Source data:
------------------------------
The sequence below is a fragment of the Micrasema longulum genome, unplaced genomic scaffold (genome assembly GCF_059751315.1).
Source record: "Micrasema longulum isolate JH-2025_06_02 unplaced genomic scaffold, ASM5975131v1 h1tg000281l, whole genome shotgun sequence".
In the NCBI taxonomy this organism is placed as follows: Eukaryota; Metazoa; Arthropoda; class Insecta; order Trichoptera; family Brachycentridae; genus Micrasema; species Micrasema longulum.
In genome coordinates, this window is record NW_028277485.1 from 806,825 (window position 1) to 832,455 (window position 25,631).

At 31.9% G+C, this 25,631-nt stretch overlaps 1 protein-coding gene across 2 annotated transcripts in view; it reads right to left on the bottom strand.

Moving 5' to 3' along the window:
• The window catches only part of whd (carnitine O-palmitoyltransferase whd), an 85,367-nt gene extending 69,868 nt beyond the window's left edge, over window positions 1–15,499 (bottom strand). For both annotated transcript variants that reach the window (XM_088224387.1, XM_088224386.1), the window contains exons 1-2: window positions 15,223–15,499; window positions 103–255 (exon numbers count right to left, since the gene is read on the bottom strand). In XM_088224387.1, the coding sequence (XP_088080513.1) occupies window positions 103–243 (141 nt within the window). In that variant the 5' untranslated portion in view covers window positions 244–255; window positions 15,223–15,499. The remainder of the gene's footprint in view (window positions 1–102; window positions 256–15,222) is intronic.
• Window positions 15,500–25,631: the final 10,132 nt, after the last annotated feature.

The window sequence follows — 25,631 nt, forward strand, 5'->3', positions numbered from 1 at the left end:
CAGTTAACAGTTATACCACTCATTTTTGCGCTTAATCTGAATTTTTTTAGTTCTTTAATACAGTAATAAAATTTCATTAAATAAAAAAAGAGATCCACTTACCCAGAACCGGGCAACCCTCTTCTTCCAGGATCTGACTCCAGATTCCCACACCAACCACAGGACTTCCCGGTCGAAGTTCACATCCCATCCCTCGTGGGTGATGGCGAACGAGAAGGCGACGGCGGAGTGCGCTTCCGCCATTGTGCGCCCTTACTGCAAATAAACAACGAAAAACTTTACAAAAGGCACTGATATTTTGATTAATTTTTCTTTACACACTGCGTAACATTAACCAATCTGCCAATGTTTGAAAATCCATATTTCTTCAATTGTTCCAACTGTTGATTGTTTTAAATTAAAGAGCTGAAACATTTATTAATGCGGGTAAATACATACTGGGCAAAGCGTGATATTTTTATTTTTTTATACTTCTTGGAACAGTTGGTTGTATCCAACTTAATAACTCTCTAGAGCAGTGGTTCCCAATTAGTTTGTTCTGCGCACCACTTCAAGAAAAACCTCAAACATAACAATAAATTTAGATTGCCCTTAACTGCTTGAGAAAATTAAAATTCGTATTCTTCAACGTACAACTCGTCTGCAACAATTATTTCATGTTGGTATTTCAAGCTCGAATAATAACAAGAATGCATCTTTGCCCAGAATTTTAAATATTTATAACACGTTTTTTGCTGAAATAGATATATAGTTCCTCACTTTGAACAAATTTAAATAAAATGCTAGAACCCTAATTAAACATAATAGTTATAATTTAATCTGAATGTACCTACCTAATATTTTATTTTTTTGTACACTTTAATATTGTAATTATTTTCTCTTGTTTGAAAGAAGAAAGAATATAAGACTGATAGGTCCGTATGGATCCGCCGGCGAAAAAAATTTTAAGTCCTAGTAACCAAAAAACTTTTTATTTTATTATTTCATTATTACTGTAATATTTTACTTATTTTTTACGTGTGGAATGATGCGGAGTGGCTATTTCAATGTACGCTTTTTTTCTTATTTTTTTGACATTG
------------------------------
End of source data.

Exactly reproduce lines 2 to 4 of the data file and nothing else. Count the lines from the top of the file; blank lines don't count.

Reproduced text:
Source record: "Micrasema longulum isolate JH-2025_06_02 unplaced genomic scaffold, ASM5975131v1 h1tg000281l, whole genome shotgun sequence".
In the NCBI taxonomy this organism is placed as follows: Eukaryota; Metazoa; Arthropoda; class Insecta; order Trichoptera; family Brachycentridae; genus Micrasema; species Micrasema longulum.
In genome coordinates, this window is record NW_028277485.1 from 806,825 (window position 1) to 832,455 (window position 25,631).